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The building of E3137 was begun in August 1965 in the pre-fabrication shop at the British Railways ("B.R.") Doncaster works. It was one of the 40 Class A6 (to become Class 86) locomotives built there. The other 60 were built at the Vulcan foundry, Newton-le-Willows. On completion, the future 86259 was sent to Crewe for acceptance tests and then allocated to the AC Lines pool on January 15th 1966, being stabled at the brand new electric depot at Willesden, in North London. Its official Willesdon allocation came in May 1973. In those early years, E3137's main duties were to be hauling trains from Euston to Manchester and Liverpool.

It was one of several A6s, remaining unmodified, to be renumbered into the 86/0 series and became 86045 on January 9th 1974. The 86/0 fleet was intended for freight work but 86045 was certainly seen on occasional passenger duties. In fact, after just 16 months (on May 21st 1975) 86045 was re-numbered 86259, joining other 86/2s in the main passenger fleet. They received modifications, including flexicoil suspension, resilient SAB wheels and raised gear ratios. By now, the loco had lost its original electric blue paintwork and was turned out in B.R.'s Standard Blue.

Just after a light overhaul in early October 1979, 86259 received the name "Peter Pan" in a ceremony at Euston Station on October 23rd. A general overhaul followed in May 1982 and another light overhaul in May 1984.

After 19 years on the West Coast Main Line, 86259 was one of the first 86/2s to move across to the Great Eastern for use on passenger duties out of London Liverpool Street following electrification of the route between Colchester and Ipswich. "Peter Pan" was out-stationed at Ilford (although maintenance continued at Willesden) and, on a test run on April 11th 1985, 86259 became the first AC loco to reach Ipswich. A few months later, in September, it returned to Willesden and a year later, after an intermediate overhaul, received the first version of its InterCity livery.

In April 1987, the loco was once again allocated to Ilford for working services from Liverpool Street right through to the now-electrified Norwich. Then, for the next three years, 86259 moved between Ilford and Willesden four times, during which period it received a newer version of Inter City livery at Ilford in November 1988.

The loco received a light overhaul in February 1989 and an intermediate overhaul in December 1991, by which time it had been transferred to Manchester Longsight depot, being employed on cross-country duties. It was regularly seen at Birmingham New Street taking over from, or handing over to, Class 47 diesels on the North-South services. During 1991 the loco had also had its double arrow logo replaced by "Intercity" branding.

The link with Manchester became stronger when, in October 1995, the "Peter Pan" nameplates were removed and 86259 became "Greater Manchester - The Life and Soul of Britain". The depot link with Manchester ended in April 1998 when the loco left Longsight and returned to Willesden, becoming one of the final few 86s hauling West Coast Main Line trains.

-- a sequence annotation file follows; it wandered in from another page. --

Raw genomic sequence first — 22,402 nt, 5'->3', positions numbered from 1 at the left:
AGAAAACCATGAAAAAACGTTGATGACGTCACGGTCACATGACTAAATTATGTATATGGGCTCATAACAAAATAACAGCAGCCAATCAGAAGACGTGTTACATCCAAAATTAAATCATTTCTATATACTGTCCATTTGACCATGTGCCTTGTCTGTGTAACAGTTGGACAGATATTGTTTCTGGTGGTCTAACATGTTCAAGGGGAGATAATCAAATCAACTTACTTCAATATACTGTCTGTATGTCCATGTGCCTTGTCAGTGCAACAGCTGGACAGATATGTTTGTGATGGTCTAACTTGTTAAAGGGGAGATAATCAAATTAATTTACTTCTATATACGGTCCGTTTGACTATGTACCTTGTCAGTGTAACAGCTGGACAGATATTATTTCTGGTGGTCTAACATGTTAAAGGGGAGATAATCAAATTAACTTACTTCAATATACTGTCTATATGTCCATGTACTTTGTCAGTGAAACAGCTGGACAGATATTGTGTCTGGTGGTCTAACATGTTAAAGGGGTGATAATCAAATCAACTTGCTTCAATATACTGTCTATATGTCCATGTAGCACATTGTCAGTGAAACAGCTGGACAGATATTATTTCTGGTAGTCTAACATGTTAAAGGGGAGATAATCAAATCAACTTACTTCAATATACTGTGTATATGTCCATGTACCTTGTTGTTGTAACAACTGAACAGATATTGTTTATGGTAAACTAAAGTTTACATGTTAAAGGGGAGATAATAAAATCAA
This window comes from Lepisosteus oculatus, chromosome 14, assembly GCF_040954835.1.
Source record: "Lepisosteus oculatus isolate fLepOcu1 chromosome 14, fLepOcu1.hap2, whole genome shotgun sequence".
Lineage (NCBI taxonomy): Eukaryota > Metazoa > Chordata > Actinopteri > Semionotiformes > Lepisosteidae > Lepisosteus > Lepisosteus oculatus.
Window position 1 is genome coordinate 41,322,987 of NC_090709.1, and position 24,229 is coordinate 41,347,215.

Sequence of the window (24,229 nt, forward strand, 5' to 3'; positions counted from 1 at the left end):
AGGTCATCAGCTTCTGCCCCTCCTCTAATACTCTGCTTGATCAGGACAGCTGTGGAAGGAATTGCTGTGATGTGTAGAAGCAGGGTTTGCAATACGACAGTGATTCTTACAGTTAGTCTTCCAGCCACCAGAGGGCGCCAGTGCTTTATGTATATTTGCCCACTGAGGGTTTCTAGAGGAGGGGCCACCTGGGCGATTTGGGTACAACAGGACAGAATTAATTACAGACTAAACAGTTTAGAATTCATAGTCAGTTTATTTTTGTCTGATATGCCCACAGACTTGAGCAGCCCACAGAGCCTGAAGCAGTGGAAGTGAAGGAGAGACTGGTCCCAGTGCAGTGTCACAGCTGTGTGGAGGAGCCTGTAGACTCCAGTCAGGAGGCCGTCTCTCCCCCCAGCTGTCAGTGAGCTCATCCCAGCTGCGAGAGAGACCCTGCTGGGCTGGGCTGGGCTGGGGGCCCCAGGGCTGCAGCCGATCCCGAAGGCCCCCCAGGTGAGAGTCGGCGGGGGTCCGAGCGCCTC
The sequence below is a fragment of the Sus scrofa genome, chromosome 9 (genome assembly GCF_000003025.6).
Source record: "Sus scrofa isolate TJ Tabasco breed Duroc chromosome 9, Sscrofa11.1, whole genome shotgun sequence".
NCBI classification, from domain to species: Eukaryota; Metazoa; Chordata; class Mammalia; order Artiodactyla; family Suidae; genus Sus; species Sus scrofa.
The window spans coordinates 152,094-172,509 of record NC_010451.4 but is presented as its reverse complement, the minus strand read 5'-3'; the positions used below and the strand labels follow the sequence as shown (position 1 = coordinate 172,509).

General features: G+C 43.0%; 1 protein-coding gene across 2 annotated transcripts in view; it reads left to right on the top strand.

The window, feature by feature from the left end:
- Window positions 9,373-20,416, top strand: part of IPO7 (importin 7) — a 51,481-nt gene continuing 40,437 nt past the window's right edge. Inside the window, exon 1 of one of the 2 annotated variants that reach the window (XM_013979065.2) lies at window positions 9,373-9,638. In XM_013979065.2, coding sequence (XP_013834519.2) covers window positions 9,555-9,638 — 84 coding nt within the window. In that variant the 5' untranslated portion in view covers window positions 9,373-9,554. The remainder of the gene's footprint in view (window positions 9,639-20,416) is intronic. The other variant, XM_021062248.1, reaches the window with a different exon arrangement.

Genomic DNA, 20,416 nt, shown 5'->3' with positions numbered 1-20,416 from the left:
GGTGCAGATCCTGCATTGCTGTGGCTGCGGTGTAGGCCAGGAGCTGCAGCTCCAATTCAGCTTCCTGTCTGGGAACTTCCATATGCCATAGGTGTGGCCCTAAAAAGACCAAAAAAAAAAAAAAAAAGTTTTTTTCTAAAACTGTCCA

Just over a year later, in May 1999, four years after privatisation and now operated by Virgin, 86259 received a light overhaul and was turned out in Virgin livery. It lost its "Greater Manchester" plates in February 2002 and, later that year on September 27th, gained the name "Les Ross".

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86259 was one of the last three Class 86 locos to operate Virgin West Coast services. It failed in traffic on September 15th 2003, just a week before it was officially due to be retired, and went into store at Willesden. On November 6th it was moved to Immingham to join many other AC locos stored there but after 16 months 86259 'escaped' (!) and was moved by road to Tyseley Loco Works, in Birmingham.

In 2006, 86259 was purchased from HSBC by Les Ross. Over the next 18 months the loco was restored at Tyseley, re-painted into electric blue and, after a main line test run from Oxley to Crewe and Nuneaton in February 2008, it hauled its first train in preservation on March 1st 2008. Several more tours followed.

On May 10th 2011, 86259 returned to Willesden where it is now stabled. On arrival, it underwent a D-exam and some overhaul and on August 25th hauled Steam Dreams 'Cathedral Express' from London Euston to Preston. In 2012, the loco, having received a re-paint in electric blue, has been a popular performer on the West Coast Main Line, hauling seven 'Cumbrian Mountain Express' trains for The Railway Touring Company between February and June.

In April/May 2012 the new communication system, GSM-R, was fitted to the loco at Carnforth in order that 86259 would comply with new Network Rail requirements from 1st January 2013. (See relevant page elsewhere on this site which deals specifically with this.)

86259 Les Ross (E3137 / 86045) Datasheet
Class 86 - Originally AL6
Designer British Railways
Built Aug - Dec 1965
Entered Service Jan 1966
Built by British Railways at Doncaster
System 25 kV a.c. overhead
Traction Equipment Supplied by English Electric and AEI
Traction Motors AEI 282BZ axle-hung
Horse Power 4,040
Weight 81 tons
Tractive Effort 60,000 lbs
Wheels 3' 9" diameter Bo-Bo